Learning Through Games and Exercises

Think back to the last engaging work event you had, what was so interesting about it? Did you play games or do team exercises? Games can be a very powerful way to learn. Today, we bring you a game or exercise to use for an in-person cyber awareness module focused on sensitive information. This is particularly helpful to do with people who are in similar job roles—say the entire payroll department.

How to Play

This team game is designed to solidify the idea that some online systems are more valuable than others. That is, valuable to the company and valuable targets for cyber criminals. Rather than read stats from a PowerPoint slide, get employees engaged in security-minded thinking. This game is kind of like the Price is Right’s “Easy as 1 2 3” ranking game.

Learn through games

Step 1. Break everyone into small teams. (If people are from different departments, each team needs to have a rep from each department.)  Each team then identifies work-related apps or websites they use. Some results may include the payroll website, the employee portal, employee email, etc.

Step 2. Combine all results onto the white board/projector so that every team has the same list of apps.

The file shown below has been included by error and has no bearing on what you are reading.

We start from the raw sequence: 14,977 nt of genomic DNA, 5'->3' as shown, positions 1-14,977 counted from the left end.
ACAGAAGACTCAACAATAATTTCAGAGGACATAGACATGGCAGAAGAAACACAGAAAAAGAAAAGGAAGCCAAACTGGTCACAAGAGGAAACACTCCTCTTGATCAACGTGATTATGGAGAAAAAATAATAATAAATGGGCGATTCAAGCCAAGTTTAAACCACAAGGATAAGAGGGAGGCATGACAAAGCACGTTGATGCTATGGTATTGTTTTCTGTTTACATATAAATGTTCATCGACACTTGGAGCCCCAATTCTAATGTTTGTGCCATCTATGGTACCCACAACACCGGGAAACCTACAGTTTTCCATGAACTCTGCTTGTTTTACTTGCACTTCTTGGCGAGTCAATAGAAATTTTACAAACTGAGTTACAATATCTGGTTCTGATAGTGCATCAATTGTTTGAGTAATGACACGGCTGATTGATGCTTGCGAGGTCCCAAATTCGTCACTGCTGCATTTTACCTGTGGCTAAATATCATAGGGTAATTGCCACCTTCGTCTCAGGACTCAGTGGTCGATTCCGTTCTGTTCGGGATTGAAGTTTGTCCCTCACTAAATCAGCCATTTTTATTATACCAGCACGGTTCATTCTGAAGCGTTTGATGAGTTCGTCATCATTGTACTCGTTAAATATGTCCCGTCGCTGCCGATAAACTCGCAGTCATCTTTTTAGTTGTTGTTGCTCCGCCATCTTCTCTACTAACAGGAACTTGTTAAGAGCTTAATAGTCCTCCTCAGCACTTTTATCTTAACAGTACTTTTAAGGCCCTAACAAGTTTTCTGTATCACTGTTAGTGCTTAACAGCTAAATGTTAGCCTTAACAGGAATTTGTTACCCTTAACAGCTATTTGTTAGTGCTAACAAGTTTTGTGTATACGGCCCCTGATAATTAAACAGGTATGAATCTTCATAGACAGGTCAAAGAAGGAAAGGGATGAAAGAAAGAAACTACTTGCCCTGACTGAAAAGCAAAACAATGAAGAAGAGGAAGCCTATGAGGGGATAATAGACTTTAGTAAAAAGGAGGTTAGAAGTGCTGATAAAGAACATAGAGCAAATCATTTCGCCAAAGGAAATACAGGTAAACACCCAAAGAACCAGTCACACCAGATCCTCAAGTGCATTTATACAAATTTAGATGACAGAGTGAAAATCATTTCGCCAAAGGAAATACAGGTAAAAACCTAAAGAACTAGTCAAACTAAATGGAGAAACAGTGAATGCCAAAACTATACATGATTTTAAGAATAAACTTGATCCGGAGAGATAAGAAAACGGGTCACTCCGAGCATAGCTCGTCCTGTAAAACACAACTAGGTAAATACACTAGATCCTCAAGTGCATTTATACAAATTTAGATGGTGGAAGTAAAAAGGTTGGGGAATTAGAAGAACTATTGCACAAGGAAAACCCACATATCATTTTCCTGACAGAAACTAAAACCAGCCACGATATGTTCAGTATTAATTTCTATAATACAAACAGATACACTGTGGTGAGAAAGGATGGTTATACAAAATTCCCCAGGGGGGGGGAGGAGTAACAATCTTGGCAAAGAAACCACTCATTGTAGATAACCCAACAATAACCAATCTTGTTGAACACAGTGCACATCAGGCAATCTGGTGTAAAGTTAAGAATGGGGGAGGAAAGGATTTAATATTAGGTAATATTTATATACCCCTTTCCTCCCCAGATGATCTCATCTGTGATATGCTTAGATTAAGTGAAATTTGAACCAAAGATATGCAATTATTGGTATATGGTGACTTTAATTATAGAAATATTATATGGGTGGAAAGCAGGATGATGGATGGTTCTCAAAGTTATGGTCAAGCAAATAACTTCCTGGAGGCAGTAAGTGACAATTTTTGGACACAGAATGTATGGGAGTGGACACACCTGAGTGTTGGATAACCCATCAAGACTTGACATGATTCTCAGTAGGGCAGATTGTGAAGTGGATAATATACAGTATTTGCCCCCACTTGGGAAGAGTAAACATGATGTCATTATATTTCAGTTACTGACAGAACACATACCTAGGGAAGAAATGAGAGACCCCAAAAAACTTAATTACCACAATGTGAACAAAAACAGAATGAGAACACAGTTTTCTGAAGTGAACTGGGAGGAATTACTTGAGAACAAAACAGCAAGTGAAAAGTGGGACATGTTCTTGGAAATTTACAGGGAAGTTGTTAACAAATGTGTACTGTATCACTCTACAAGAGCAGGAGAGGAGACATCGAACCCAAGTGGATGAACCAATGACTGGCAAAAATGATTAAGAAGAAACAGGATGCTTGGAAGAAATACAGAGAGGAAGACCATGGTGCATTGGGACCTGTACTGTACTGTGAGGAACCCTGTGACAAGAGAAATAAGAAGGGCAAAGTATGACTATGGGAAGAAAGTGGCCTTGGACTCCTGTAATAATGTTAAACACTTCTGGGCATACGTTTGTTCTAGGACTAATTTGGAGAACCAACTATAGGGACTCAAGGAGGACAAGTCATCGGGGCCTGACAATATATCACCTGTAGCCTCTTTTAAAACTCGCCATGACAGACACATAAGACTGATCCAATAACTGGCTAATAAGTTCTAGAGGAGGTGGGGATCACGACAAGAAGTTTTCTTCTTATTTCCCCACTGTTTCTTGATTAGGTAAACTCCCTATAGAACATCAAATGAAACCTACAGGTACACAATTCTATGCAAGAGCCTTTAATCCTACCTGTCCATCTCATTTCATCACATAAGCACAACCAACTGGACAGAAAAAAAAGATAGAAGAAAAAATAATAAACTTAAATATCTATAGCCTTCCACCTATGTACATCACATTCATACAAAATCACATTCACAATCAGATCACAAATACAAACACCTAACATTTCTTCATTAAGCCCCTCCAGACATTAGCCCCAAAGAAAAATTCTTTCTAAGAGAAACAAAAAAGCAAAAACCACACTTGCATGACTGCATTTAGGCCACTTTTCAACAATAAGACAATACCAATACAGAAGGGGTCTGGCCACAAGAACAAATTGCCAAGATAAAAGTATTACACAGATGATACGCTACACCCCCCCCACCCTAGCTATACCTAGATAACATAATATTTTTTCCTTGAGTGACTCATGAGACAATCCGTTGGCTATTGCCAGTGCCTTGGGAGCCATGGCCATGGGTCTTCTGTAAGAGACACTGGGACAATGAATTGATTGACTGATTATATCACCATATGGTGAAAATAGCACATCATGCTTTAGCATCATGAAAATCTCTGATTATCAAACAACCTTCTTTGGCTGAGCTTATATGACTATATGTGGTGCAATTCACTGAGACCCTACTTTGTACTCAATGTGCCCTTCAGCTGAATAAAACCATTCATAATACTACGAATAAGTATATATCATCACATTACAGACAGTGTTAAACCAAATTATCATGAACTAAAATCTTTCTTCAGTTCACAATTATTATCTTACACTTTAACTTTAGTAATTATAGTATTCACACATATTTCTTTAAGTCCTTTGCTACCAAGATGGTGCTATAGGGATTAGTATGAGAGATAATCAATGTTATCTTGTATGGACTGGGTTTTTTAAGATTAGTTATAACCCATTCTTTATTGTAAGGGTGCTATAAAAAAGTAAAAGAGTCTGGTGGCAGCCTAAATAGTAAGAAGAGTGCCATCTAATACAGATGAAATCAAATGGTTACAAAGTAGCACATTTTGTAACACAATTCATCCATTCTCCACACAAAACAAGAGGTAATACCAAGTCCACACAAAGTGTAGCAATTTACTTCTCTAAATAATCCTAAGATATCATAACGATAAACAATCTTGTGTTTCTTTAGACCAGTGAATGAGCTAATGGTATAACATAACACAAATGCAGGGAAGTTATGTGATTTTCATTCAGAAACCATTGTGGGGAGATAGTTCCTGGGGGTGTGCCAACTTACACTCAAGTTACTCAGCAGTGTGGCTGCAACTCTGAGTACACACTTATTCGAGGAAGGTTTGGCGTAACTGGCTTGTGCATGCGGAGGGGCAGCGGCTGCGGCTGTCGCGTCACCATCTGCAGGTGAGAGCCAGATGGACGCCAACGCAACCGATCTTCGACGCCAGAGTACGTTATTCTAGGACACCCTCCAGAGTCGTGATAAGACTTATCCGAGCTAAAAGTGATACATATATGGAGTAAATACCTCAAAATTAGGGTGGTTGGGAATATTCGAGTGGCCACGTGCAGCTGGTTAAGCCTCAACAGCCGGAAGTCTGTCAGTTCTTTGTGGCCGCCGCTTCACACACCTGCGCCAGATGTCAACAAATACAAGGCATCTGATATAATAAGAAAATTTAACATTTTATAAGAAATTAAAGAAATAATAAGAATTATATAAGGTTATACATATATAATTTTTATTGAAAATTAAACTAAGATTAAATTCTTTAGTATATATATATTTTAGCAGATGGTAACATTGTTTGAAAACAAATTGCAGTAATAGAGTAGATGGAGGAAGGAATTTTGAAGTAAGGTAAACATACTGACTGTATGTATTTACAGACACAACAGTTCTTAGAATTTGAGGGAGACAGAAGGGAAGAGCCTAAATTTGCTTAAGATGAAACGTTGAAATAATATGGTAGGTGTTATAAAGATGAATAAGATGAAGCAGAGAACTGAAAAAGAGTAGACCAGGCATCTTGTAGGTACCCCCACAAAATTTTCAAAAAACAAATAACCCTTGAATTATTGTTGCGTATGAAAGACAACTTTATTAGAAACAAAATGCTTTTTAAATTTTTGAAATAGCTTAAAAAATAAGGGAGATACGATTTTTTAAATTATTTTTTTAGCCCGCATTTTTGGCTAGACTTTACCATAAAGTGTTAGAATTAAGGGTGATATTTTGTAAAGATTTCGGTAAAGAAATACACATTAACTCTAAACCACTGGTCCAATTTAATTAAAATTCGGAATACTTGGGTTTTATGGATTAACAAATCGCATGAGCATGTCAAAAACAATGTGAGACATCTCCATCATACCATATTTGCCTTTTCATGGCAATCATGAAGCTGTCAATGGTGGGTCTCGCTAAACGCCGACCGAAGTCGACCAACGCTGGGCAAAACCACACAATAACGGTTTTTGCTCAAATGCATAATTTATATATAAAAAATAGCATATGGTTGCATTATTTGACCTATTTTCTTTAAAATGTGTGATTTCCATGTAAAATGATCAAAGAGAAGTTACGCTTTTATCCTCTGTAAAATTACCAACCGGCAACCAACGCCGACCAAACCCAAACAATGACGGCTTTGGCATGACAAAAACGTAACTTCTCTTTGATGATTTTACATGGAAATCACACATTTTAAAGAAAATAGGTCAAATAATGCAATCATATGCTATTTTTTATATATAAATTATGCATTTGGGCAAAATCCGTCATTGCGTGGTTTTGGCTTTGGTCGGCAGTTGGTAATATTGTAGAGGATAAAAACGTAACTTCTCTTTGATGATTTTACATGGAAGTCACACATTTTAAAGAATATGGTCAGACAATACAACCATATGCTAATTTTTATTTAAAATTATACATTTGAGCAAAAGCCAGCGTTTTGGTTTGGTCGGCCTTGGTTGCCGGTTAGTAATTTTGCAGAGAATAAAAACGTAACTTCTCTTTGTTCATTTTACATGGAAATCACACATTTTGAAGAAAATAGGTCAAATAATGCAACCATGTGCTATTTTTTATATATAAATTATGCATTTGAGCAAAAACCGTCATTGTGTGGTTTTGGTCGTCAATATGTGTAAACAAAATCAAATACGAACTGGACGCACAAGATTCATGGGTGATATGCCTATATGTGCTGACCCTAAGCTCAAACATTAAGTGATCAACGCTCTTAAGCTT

Step 3. Each team is provided a list of types of sensitive information and what it is worth on the black market. For example, medical records are worth $10/record.  Credit card numbers are worth $1/number. Teams then try to identify the types of sensitive information in each app. Does the app take credit cards? Does it store employee SSNs? Then, teams rank the apps in order of most valuable to least valuable.

Step 4. Teams present their findings and argue for why they ranked apps a certain way. Optionally, the winning team receives a prize.

At the end of the game, use the results to start a discussion about what employees can do to be vigilant about protecting the most valuable apps. How might a cyber criminal try to get them to reveal their login for that app? Should they be wary of phishing emails/messages that impersonate that app? Should they double-check the URL before logging in to that app?

Learning through games provides a chance for employees to engage with cyber awareness in a new way, as well as an opportunity to build a stronger relationship with their team.

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